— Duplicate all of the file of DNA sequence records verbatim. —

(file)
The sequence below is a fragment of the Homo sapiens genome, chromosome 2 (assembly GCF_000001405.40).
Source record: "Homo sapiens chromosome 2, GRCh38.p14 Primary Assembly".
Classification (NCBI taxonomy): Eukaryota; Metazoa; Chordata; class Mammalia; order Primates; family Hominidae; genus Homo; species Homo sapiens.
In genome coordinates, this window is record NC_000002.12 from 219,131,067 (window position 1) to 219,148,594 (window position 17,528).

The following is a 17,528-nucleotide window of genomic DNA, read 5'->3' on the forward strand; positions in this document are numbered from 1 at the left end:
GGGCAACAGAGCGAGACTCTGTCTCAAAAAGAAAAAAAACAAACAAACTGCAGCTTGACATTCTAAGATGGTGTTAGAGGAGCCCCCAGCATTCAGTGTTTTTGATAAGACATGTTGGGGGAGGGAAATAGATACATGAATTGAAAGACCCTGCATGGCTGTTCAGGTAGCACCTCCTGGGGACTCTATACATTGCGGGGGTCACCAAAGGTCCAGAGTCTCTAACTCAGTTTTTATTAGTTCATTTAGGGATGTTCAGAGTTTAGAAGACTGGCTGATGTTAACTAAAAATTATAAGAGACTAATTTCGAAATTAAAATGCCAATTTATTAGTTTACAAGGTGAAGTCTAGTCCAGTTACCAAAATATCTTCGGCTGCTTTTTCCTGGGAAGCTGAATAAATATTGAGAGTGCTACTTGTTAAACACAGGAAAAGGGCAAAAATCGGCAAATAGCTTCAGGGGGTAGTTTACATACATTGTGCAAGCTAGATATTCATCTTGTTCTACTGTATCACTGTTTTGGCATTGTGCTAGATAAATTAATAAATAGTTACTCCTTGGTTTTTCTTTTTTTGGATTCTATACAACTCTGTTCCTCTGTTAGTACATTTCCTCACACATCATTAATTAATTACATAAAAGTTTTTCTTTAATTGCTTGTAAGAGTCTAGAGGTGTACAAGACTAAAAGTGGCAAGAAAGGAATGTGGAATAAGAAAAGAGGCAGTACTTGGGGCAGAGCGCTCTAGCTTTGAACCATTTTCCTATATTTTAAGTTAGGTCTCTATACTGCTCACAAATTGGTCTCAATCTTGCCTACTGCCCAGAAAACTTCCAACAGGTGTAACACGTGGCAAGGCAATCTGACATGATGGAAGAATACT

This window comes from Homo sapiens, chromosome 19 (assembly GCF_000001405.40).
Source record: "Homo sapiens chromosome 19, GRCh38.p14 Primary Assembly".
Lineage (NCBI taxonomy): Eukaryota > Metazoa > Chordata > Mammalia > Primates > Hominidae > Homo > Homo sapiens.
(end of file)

The sequence below is a fragment of the Homo sapiens genome, chromosome 2 (assembly GCF_000001405.40).
Source record: "Homo sapiens chromosome 2, GRCh38.p14 Primary Assembly".
Classification (NCBI taxonomy): Eukaryota; Metazoa; Chordata; class Mammalia; order Primates; family Hominidae; genus Homo; species Homo sapiens.
In genome coordinates, this window is record NC_000002.12 from 219,131,067 (window position 1) to 219,148,594 (window position 17,528).

The following is a 17,528-nucleotide window of genomic DNA, read 5'->3' on the forward strand; positions in this document are numbered from 1 at the left end:
GGGCAACAGAGCGAGACTCTGTCTCAAAAAGAAAAAAAACAAACAAACTGCAGCTTGACATTCTAAGATGGTGTTAGAGGAGCCCCCAGCATTCAGTGTTTTTGATAAGACATGTTGGGGGAGGGAAATAGATACATGAATTGAAAGACCCTGCATGGCTGTTCAGGTAGCACCTCCTGGGGACTCTATACATTGCGGGGGTCACCAAAGGTCCAGAGTCTCTAACTCAGTTTTTATTAGTTCATTTAGGGATGTTCAGAGTTTAGAAGACTGGCTGATGTTAACTAAAAATTATAAGAGACTAATTTCGAAATTAAAATGCCAATTTATTAGTTTACAAGGTGAAGTCTAGTCCAGTTACCAAAATATCTTCGGCTGCTTTTTCCTGGGAAGCTGAATAAATATTGAGAGTGCTACTTGTTAAACACAGGAAAAGGGCAAAAATCGGCAAATAGCTTCAGGGGGTAGTTTACATACATTGTGCAAGCTAGATATTCATCTTGTTCTACTGTATCACTGTTTTGGCATTGTGCTAGATAAATTAATAAATAGTTACTCCTTGGTTTTTCTTTTTTTGGATTCTATACAACTCTGTTCCTCTGTTAGTACATTTCCTCACACATCATTAATTAATTACATAAAAGTTTTTCTTTAATTGCTTGTAAGAGTCTAGAGGTGTACAAGACTAAAAGTGGCAAGAAAGGAATGTGGAATAAGAAAAGAGGCAGTACTTGGGGCAGAGCGCTCTAGCTTTGAACCATTTTCCTATATTTTAAGTTAGGTCTCTATACTGCTCACAAATTGGTCTCAATCTTGCCTACTGCCCAGAAAACTTCCAACAGGTGTAACACGTGGCAAGGCAATCTGACATGATGGAAGAATACT

This window comes from Homo sapiens, chromosome 19 (assembly GCF_000001405.40).
Source record: "Homo sapiens chromosome 19, GRCh38.p14 Primary Assembly".
Lineage (NCBI taxonomy): Eukaryota > Metazoa > Chordata > Mammalia > Primates > Hominidae > Homo > Homo sapiens.